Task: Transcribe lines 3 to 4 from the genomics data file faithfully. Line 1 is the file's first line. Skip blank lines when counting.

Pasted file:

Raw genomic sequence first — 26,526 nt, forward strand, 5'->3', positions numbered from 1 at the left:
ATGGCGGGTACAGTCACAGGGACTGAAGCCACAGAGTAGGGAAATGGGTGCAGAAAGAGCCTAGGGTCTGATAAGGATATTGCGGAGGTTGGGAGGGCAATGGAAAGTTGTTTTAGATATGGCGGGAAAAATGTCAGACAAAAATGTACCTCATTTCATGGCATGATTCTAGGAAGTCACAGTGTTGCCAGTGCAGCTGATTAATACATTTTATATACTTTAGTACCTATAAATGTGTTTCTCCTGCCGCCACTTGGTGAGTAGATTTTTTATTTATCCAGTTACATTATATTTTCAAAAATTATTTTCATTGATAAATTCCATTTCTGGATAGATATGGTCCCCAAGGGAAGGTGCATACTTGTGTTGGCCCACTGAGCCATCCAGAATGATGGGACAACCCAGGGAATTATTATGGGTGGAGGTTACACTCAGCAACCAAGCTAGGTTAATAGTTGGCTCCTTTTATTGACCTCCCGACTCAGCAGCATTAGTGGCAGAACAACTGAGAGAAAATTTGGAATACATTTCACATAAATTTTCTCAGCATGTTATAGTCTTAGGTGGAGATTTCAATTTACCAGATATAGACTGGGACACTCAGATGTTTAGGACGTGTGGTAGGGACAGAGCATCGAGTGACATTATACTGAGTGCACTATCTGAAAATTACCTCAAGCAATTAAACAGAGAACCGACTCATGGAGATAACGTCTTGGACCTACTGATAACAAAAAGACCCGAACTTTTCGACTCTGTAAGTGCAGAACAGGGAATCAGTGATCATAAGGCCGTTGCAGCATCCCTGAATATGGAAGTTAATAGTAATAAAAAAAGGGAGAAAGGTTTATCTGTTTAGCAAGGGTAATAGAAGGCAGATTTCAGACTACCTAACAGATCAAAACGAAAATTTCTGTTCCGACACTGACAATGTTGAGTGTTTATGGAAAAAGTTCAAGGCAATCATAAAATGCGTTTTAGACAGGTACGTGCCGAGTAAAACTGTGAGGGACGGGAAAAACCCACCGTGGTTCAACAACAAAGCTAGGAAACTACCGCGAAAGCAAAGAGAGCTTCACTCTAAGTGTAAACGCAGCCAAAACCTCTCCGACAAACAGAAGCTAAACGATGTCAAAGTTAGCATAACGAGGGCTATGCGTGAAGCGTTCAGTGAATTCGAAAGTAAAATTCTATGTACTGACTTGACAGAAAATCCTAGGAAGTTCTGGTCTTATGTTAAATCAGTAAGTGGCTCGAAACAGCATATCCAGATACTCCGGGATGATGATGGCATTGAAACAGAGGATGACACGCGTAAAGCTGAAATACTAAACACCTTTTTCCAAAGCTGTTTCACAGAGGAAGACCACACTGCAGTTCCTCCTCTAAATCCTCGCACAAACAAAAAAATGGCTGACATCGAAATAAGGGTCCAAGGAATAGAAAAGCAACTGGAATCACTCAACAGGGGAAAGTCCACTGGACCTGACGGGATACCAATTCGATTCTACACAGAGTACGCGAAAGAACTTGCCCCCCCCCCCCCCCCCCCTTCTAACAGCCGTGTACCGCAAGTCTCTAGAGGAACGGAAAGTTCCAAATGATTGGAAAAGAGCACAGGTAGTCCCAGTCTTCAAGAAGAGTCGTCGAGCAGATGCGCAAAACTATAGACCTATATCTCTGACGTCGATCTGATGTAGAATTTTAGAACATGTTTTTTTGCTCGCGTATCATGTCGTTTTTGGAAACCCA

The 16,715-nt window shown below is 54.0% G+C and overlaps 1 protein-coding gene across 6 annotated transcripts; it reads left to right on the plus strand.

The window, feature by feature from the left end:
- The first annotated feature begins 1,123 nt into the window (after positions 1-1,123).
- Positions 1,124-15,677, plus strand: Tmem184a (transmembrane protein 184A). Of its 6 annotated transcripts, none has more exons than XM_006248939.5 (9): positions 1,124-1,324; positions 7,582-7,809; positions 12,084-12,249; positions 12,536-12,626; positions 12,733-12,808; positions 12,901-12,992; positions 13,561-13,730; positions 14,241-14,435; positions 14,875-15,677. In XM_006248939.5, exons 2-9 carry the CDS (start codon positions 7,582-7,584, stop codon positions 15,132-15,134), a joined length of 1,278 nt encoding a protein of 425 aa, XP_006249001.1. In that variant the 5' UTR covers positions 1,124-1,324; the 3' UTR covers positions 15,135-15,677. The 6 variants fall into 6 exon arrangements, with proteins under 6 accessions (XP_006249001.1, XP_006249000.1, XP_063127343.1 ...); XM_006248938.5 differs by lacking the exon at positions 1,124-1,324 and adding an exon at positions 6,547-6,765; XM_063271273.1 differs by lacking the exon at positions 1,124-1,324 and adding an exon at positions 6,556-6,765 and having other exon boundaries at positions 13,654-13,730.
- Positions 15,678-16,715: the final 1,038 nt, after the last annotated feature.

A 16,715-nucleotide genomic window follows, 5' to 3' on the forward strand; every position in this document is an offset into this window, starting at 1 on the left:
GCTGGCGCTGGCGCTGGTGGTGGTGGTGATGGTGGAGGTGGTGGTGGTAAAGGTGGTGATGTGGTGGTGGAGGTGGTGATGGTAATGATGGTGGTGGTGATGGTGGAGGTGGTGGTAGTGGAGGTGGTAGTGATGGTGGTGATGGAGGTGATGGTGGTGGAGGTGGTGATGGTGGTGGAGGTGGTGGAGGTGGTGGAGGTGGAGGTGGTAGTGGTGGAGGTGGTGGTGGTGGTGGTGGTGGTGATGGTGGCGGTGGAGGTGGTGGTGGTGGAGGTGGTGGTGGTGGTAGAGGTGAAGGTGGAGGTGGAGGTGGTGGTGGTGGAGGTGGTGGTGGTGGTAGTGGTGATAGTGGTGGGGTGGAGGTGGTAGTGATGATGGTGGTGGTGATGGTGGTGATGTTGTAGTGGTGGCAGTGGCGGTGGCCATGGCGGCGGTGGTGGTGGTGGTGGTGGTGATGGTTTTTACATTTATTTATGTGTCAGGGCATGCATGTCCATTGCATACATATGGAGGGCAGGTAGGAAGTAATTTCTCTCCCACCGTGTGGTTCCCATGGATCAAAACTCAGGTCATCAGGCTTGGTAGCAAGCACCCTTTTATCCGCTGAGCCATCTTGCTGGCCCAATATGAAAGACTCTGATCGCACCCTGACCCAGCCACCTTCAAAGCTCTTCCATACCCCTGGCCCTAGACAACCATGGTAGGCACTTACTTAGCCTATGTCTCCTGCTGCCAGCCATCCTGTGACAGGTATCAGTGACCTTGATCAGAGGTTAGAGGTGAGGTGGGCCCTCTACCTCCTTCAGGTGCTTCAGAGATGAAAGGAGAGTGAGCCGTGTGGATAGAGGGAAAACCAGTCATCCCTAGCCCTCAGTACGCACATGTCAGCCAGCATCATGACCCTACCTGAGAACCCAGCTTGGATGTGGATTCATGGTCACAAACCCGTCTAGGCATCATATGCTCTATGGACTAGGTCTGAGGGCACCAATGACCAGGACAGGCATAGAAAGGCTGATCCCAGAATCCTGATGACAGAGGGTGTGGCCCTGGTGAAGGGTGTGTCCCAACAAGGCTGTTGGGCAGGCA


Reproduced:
The 16,715-nt window shown below is 54.0% G+C and overlaps 1 protein-coding gene across 6 annotated transcripts; it reads left to right on the plus strand.

The window, feature by feature from the left end: